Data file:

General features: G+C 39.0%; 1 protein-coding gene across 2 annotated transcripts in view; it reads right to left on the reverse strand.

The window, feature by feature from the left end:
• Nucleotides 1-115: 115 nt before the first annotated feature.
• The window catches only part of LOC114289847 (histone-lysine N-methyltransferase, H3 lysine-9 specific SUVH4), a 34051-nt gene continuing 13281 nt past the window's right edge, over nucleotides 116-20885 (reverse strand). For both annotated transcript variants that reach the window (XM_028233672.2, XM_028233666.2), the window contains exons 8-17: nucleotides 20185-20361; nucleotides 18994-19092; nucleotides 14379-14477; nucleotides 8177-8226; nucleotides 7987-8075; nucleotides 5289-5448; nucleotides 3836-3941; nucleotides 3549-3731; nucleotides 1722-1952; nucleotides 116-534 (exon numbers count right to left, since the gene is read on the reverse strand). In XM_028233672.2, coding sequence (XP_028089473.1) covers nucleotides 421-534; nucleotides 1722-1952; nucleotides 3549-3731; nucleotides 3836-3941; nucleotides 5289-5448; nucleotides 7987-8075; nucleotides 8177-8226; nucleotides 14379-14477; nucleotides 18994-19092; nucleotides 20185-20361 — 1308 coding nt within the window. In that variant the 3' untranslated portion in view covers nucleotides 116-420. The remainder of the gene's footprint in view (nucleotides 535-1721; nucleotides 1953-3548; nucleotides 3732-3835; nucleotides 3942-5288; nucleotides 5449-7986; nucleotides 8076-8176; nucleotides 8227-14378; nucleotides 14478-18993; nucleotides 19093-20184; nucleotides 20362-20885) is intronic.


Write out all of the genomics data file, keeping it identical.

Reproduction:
General features: G+C 39.0%; 1 protein-coding gene across 2 annotated transcripts in view; it reads right to left on the reverse strand.

The window, feature by feature from the left end:
• Nucleotides 1-115: 115 nt before the first annotated feature.
• The window catches only part of LOC114289847 (histone-lysine N-methyltransferase, H3 lysine-9 specific SUVH4), a 34051-nt gene continuing 13281 nt past the window's right edge, over nucleotides 116-20885 (reverse strand). For both annotated transcript variants that reach the window (XM_028233672.2, XM_028233666.2), the window contains exons 8-17: nucleotides 20185-20361; nucleotides 18994-19092; nucleotides 14379-14477; nucleotides 8177-8226; nucleotides 7987-8075; nucleotides 5289-5448; nucleotides 3836-3941; nucleotides 3549-3731; nucleotides 1722-1952; nucleotides 116-534 (exon numbers count right to left, since the gene is read on the reverse strand). In XM_028233672.2, coding sequence (XP_028089473.1) covers nucleotides 421-534; nucleotides 1722-1952; nucleotides 3549-3731; nucleotides 3836-3941; nucleotides 5289-5448; nucleotides 7987-8075; nucleotides 8177-8226; nucleotides 14379-14477; nucleotides 18994-19092; nucleotides 20185-20361 — 1308 coding nt within the window. In that variant the 3' untranslated portion in view covers nucleotides 116-420. The remainder of the gene's footprint in view (nucleotides 535-1721; nucleotides 1953-3548; nucleotides 3732-3835; nucleotides 3942-5288; nucleotides 5449-7986; nucleotides 8076-8176; nucleotides 8227-14378; nucleotides 14478-18993; nucleotides 19093-20184; nucleotides 20362-20885) is intronic.